Section 195(1)(b)(i) CrPC Does Not Bar Prosecution By Investigating Agency For Offence U/s193 IPC Committed During Investigation Stage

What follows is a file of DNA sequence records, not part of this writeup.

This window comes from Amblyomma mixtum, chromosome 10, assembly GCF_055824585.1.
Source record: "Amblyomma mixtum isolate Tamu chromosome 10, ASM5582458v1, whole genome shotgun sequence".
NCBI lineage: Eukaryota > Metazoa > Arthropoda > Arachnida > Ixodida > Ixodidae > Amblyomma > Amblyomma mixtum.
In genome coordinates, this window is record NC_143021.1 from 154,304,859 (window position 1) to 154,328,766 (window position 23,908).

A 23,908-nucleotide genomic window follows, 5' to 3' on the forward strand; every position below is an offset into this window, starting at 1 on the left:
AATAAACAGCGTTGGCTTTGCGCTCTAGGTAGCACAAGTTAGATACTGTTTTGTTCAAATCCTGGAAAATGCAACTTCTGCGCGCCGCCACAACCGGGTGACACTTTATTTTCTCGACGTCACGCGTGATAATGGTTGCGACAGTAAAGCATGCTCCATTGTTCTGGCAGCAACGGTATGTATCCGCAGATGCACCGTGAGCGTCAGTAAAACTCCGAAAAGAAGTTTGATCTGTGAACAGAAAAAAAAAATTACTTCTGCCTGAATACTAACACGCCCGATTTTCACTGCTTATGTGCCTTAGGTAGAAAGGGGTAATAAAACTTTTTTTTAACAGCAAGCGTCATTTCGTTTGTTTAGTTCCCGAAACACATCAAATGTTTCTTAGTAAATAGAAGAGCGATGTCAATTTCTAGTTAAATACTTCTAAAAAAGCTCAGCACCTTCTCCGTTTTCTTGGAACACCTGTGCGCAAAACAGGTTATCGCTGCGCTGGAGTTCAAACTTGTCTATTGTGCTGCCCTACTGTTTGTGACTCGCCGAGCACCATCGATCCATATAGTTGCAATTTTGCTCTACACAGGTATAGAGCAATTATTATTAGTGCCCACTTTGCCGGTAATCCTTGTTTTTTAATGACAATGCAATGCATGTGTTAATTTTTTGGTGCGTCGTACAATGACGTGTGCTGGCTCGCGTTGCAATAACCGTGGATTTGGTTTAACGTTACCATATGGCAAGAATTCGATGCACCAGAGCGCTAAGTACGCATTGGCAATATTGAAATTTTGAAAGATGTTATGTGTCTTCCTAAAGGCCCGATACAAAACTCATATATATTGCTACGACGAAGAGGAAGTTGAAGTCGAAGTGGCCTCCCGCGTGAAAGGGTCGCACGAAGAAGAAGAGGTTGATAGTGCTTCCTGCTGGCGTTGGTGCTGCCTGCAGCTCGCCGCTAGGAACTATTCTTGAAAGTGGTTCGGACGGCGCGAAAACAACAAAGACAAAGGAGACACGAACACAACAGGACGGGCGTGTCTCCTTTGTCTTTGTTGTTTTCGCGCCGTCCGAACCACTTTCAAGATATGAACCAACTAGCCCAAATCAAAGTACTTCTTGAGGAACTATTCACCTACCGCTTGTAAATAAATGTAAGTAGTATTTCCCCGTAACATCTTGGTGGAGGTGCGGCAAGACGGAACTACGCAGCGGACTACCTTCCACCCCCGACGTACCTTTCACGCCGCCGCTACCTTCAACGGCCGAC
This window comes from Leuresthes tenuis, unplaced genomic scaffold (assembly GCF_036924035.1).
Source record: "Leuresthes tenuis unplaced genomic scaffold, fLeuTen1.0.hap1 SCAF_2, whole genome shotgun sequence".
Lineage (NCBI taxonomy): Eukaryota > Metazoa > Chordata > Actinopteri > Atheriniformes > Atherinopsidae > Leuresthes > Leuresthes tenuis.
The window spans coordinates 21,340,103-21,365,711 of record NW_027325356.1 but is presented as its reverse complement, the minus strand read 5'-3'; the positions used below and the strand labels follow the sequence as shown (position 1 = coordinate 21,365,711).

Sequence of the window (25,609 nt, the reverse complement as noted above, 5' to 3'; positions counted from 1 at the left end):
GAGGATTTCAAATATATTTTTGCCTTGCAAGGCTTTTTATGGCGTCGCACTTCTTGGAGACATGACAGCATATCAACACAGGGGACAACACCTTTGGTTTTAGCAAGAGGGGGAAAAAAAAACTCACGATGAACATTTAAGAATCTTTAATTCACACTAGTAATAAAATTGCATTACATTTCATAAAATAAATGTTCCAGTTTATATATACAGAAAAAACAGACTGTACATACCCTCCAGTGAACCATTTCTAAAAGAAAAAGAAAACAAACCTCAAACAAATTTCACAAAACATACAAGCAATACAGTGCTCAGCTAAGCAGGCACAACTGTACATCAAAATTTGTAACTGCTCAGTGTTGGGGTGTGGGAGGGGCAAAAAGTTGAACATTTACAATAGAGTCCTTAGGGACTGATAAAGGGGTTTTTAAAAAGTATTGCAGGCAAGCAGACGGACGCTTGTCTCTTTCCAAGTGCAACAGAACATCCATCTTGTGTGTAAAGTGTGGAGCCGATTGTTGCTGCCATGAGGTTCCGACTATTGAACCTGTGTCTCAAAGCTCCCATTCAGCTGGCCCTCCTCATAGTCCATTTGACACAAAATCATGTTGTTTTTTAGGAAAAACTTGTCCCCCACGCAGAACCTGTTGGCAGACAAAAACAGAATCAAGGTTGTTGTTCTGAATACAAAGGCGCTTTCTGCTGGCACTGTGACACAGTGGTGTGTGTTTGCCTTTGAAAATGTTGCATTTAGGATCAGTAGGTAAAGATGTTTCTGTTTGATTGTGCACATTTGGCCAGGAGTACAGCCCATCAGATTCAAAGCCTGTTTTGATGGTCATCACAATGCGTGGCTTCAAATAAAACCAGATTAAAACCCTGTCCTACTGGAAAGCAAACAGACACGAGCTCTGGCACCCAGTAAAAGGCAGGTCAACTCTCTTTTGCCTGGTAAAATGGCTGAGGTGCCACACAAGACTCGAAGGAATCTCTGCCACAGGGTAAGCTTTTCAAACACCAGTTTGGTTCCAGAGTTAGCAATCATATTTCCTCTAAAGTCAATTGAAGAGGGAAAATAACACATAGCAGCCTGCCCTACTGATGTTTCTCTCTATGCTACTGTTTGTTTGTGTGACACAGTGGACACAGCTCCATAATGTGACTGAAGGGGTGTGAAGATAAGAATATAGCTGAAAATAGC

first_imgTop StoriesSection 195(1)(b)(i) CrPC Does Not Bar Prosecution By Investigating Agency For Offence U/s193 IPC Committed During Investigation Stage LIVELAW NEWS NETWORK13 March 2021 7:16 AMShare This – xThe Supreme Court held that the prosecution by the investigating agency for offence punishable under Section 193 IPC [for fabricating false evidence] committed during the stage of investigation will not be barred under Section 195(1)(b)(i) CrPC if the investigating agency has lodged complaint or registered the case prior to commencement of proceedings and production of…Your free access to Live Law has expiredTo read the article, get a premium account.Your Subscription Supports Independent JournalismSubscription starts from ₹ 599+GST (For 6 Months)View PlansPremium account gives you:Unlimited access to Live Law Archives, Weekly/Monthly Digest, Exclusive Notifications, Comments.Reading experience of Ad Free Version, Petition Copies, Judgement/Order Copies.Subscribe NowAlready a subscriber?LoginThe Supreme Court held that the prosecution by the investigating agency for offence punishable under Section 193 IPC [for fabricating false evidence] committed during the stage of investigation will not be barred under Section 195(1)(b)(i) CrPC if the investigating agency has lodged complaint or registered the case prior to commencement of proceedings and production of such evidence before the Trial Court.In such circumstance, the said offences  would not be considered an offence committed in, or in relation to, any proceeding in any Court for the purpose of Section 195(1)(b)(i), CrPC, the  bench comprising Justices Mohan M. Shantanagoudar and Vineet Saran observed.In this case, the first accused was being investigated in a corruption and disproportionate assets case. During the course of investigation, the second and third accused wrote letter to the Superintendent of Police, CBI/ACU­II claiming that the seized currency did not belong to the first accused. They stated in the letter that Accused No. 2 had entered into agreement of sale to purchase properties from Accused No. 3, for which a sum of Rs 80 lakhs was to be paid in advance. That since Accused No. 2 was not available on that date for execution of the written agreement, he had entrusted the seized currency, along with a duplicate copy of the agreement signed by him, to the first accused. Investigation in this regard, revealed that the accused fabricated false deed of agreement for sale for the purpose of being shielded from legal action in the disproportionate assets case. CBI Court  framed charges against the accused under Section 120B read with Section 193 of the IPC, in addition to charges under the PC Act already framed against the accused. During the course of trial, the Accused argued that complaint under Section 195(1)(b) CrPC was necessary for prosecuting the case under Section 193, IPC. This contention was rejected by the Trial Court which convicted the accused under Section 13(2) read with Section 13(1)(e) of the PC Act; as well as Sections 120B and 193 of the IPC. The High Court, upholding this order of the Trial Court observed that Sections 195(1)(b)(i) and 340, CrPC will not be applicable in the present case where documents were fabricated during the investigative phase prior to their production during before the Trial Court.The issue raised by the accused-appellant before the Apex Court was whether Section 195(1)(b)(i), CrPC bars lodging of case by the investigating agency under Section 193, IPC, in respect of offence of giving false evidence which is committed at the stage of investigation, prior to production of such evidence before the Trial Court? To answer this, the bench considered these two issues: Whether an offence under Section 193, IPC committed at the stage of investigation, prior to production of the false evidence before the Trial Court by a person who is not yet party to proceedings before the Trial Court, is an offence “in relation to” a proceeding in any court under Section 195(1)(b)(i), CrPC? 6.2 Whether the words “stage of a judicial proceeding” under Explanation 2 to Section 193, IPC can be equated with “proceeding in any court” under Section 195(1)(b)(i), CrPC?The contention of the accused was that there is an absolute bar against taking of cognizance for the offences specified under Section 195(1)(b)(i), CrPC by any means except upon written complaint by the concerned Court even if the offence of giving false evidence under Section 193, IPC was allegedly committed prior to proceedings before a Court of law. According to them, Section 195(1)(b)(i), CrPC cannot be construed as analogous to Section 195(1)(b)(ii) and therefore, the holding of the Constitution Bench in Iqbal Singh Marwah and Another v. Meenakshi Marwah and Another, (2005) 4 SCC 370 will not be applicable to the present case. [In Iqbal Singh Marwah, it was held that Section 195(1)(b)(ii) CrPC would be attracted only when the offences enumerated in the said provision have been committed with respect to a document after it has been produced or given in evidence in a proceeding in any court i.e. during the time when the document was in custodia legis.]The bench, referring to various decisions in this regard, observed thus:”In case the bar under Section 195(1)(b)(i) is applied to offences committed during the course of investigation, the Court may think it fit to wait till the completion of trial to evaluate whether a complaint should be made or not. Subsequently, the Court may be of the opinion that in the larger scheme of things the alleged fabrication of evidence during investigation has not had any material impact on the trial, and decline to initiate prosecution for the same. The investigation agency cannot be compelled to take a chance and wait for the trial court to form its opinion in each and every case. This may give the offender under Section 193, IPC sufficient time to fabricate more falsehoods to hide the original crime. Further, irrespective of the potential impact that such false evidence may have on the opinion formed by the trial court, the investigating agency has a separate right to proceed against the accused for attempting to obstruct fair and transparent probe into a criminal offence. Thus, we are of the view that it would be impracticable to insist upon lodging of written complaint by the Court under Section 195(1)(b)(i), CrPC in such a situation.  It must be clarified that the aforementioned opinion expressed by us is limited to factual situations such as the present case wherein the fabricated evidence has been detected prior to commencement of the trial, or without such trial having been initiated in the first place. The same may not apply for example, where the investigation agency on the basis of false evidence given by a third party happens to wrongfully implicate a person, other than the real perpetrator, for a particular offence. Subsequently, the Court during the course of trial proceedings may take judicial notice of such defect in the investigation process and make a complaint under Section 195(1)(b)(i), CrPC. Since by this stage, the evidence has been produced before the Court, and contains potential for directly impacting the formation of the Court’s opinion on the innocence or guilt of the accused person, invoking the bar under Section 195(1)(b)(i) may not give rise to much difficulty. However, at this juncture, we decline to make any conclusive finding on this aspect, as the facts of the present appeal do not require us to consider the same. It is left open to future Benches of this Court to settle this issue if it so arises before them.”Answering the second issue, the bench observed thus:”It can be seen from the above discussion that this Court has, in some instances, opined that where the law deems proceedings before a certain authority to be “judicial proceedings”, the same would be considered as “proceedings in any court” under Section 195(1)(b)(i), CrPC. Therefore, if the offence under Section 193, IPC is committed before such an authority, the written complaint of that authority is mandatorily required for trial of the offence. However, the facts of the decisions in Lalji Haridas (supra), Babita Lila (supra) and Chandrapal Singh (supra), are clearly distinguishable from the present appeal as they all involve 1) False statements made on oath or in affidavits, 2) in a judicial proceeding and 3) before an authority which is expressly deemed under law to be a “court”. None of the afore quoted cases were concerned with fabrication of evidence before an investigating authority under a penal statute.””Neither was the fabricated evidence in the present case given on oath before the investigating officer, nor is the investigating authority under the PC Act deemed to be a “court” for the purpose of Section 195(1) (b), CrPC. Hence, the decisions in Lalji Haridas (supra) and Chandrapal Singh (supra) will have no applicability to the present case. Thus, it can be concluded that the investigation conducted by the Respondent under the PC Act cannot be equated with a proceeding in a court of law under Section 195(1) (b)(i), CrPC, though it is deemed to be a stage of a judicial proceeding under Section 193, IPC.”Dismissing the appeal, the bench answered the question of law thus:Section 195(1)(b)(i), CrPC will not bar prosecution by the investigating agency for offence punishable under Section 193, IPC, which is committed during the stage of investigation. This is provided that the investigating agency has lodged complaint or registered the case under Section 193, IPC prior to commencement of proceedings and production of such evidence before the trial court. In such circumstance, the same would not be considered an offence committed in, or in relation to, any proceeding in any Court for the purpose of Section 195(1)(b)(i), CrPC.Case:  Bhima Razu Prasad vs. State [S.L.P. (Criminal) No. 5102 of 2020]Coram: Justices Mohan M. Shantanagoudar and Vineet SaranCounsel: Sr. Adv Basava Prabhu Patil, Adv Amit Anand Tiwari, Adv B. Karunakaran, ASG Aishwarya BhatiCitation: LL 2021 SC 159 Click here to Read/Download JudgmentRead JudgmentNext Storylast_img read more